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Guest Message by DevFuse

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VCDI, how long time to get hot ?


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20 replies to this topic

#1 OFFLINE   CruzeDK

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Posted 15 February 2010 - 11:34 AM

Hey guys.

Just want to hear your experience with your VCDI, and how long it takes for it to get to normal operating temp. (needle pointing down)

I think it takes FOREVER before the heat gauge needle is point down, and the engine is at normal operating temp.

An example.

outside temp. -4c, car has been parked over night. I set off, and drive at 60-70km/h in 4'th gear. - I then takes around 18-20 km before the gauge is at normal operating temp.

How's yours ?

:)
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#2 OFFLINE   slatix

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Posted 15 February 2010 - 02:27 PM

and me also need 15 km to reach operating temperature. This is because there are a lot of oil in the engine 6.5 l and takes time to warm.

#3 OFFLINE   CruzeDK

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Posted 15 February 2010 - 02:45 PM

and me also need 15 km to reach operating temperature. This is because there are a lot of oil in the engine 6.5 l and takes time to warm.


Well the temp gauge messures the water, not the oil. But i guess you mean that the oil is a great heat sucker :D

I've driven other diesels, eks. VW's, they are warm after just 5-7 km in -4 degree C..... but again, where do they meassure the temp of the water (sensor location)..
Maybe the Cruze is more correct in it's reading ?!
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#4 OFFLINE   slatix

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Posted 15 February 2010 - 03:42 PM

see that the engine is heated to the temperature should be warm and the oil that flows through it, oil has so much that he needs time. is also a very powerful engine, which also causes a slow warming

mostly he needs more time than is normally

#5 OFFLINE   Lucky

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Posted 17 February 2010 - 05:26 AM

In traffic jam - by -5C it take 15 minutes. With 100 km/h - 5gear - 15km

#6 OFFLINE   LightFr

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Posted 21 February 2010 - 07:39 AM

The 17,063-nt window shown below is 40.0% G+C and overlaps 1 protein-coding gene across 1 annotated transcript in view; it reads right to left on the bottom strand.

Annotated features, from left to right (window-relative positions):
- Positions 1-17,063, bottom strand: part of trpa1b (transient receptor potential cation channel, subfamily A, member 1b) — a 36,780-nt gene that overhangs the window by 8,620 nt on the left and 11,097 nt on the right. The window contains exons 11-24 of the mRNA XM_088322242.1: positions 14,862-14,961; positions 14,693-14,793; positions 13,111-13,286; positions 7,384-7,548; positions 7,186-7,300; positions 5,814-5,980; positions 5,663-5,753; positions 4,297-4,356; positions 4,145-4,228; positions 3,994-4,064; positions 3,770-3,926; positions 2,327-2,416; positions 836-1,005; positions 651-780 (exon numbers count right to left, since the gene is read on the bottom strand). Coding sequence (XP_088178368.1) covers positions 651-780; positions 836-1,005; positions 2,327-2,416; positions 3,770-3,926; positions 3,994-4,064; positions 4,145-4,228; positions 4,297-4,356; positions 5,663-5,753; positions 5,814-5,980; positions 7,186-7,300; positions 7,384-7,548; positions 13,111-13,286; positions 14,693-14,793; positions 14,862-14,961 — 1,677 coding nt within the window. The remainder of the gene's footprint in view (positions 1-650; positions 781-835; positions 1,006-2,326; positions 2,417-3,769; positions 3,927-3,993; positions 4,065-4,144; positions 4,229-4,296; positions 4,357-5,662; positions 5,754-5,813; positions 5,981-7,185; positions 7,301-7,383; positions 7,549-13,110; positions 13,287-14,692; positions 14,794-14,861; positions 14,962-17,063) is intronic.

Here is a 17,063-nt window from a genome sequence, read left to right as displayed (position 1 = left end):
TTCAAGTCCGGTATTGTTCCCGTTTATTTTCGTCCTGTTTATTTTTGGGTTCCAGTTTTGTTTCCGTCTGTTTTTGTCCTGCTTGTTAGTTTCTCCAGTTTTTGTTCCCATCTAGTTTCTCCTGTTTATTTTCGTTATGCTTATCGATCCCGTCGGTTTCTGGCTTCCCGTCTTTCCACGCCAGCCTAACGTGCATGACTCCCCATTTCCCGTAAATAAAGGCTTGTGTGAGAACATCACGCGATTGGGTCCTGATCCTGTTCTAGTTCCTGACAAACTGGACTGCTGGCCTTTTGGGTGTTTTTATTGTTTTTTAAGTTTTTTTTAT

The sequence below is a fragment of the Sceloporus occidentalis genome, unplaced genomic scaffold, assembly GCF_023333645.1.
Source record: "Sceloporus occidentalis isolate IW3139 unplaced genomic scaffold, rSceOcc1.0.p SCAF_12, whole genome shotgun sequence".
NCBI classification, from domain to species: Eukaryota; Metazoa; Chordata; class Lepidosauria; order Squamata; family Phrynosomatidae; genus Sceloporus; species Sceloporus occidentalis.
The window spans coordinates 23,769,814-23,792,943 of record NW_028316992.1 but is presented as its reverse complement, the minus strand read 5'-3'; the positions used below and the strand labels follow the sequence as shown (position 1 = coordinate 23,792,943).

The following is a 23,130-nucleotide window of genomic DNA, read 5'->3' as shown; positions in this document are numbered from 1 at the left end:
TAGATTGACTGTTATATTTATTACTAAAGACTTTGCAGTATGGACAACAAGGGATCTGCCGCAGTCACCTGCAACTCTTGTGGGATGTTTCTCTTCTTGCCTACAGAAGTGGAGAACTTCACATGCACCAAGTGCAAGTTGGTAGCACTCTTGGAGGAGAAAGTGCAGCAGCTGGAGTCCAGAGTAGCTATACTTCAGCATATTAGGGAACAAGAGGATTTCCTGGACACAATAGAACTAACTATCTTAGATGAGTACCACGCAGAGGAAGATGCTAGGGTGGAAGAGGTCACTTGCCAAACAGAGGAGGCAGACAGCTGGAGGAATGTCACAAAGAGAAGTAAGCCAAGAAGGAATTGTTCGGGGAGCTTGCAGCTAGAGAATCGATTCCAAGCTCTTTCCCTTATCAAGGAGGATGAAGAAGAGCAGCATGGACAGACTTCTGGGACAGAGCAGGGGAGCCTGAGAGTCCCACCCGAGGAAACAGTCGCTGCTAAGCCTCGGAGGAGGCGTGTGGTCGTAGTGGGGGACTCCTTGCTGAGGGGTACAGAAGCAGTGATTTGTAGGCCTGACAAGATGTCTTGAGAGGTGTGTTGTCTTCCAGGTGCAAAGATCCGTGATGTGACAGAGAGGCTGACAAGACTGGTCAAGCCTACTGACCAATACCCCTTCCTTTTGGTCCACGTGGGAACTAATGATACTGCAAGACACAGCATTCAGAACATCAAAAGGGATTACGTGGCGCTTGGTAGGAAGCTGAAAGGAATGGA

Hey guys.

Just want to hear your experience with your VCDI, and how long it takes for it to get to normal operating temp. (needle pointing down)

I think it takes FOREVER before the heat gauge needle is point down, and the engine is at normal operating temp.

An example.

outside temp. -4c, car has been parked over night. I set off, and drive at 60-70km/h in 4'th gear. - I then takes around 18-20 km before the gauge is at normal operating temp.

How's yours ?

:)


For me it take about 10 min, but I'm directly starting on HighWays at 110km/h
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2009 Chevrolet Cruze LT 2.0L Diesel 150hp (France)

#7 OFFLINE   Disbeliever

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Posted 25 April 2010 - 05:08 AM

For me it take about 10 min, but I'm directly starting on HighWays at 110km/h

My 2.0 VCDi LT auto takes I would say average time for needle to point down but there is an auxillary heater so the inside temperature warms up much faster than my previous Dodge Caliber

#8 OFFLINE   Anno

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Posted 04 June 2010 - 08:48 AM

Mine is warm after only 1-2 kilometers of driving at 50-60 km/h
- Anders

2010 Chevrolet Cruze LT 2.0 L VCDi 150 BHP
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#9 OFFLINE   Paul(B)

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Posted 10 June 2010 - 05:58 AM

incredible, I've just my new cruze diesel, I left my garage, 17degrees C on the dach: engine on temperature after only 3 kms !!!!

#10 OFFLINE   Tear

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Posted 11 June 2010 - 12:10 AM

At this time of year the motor will heat much quicker, but when this thread started in February, the weather was something else! All modern engines heat slower than engines that existed 10 years ago and don't forget the supplementary heater that is built into the Cruze and almost all other diesel engines. This heater is a very necessary addition to new diesels, as in the Winter you would freeze to death before the motor got warm enough to let the heater work. In my last car I had some real problems with this supplementary heater when it stopped working - at every set of traffic lights the whole car was enveloped in white smoke! I had the car taken to a specialist (there are only two manufacturers of these things in the world!) and they charged me 450 for a repair that didn't work. This system uses a glow plug to ignite diesel offspin from the main engine. Eventually I had the whole supplementary heater shut down permanently via the software and suffered the cold for a whole Winter. Welcome the Cruze!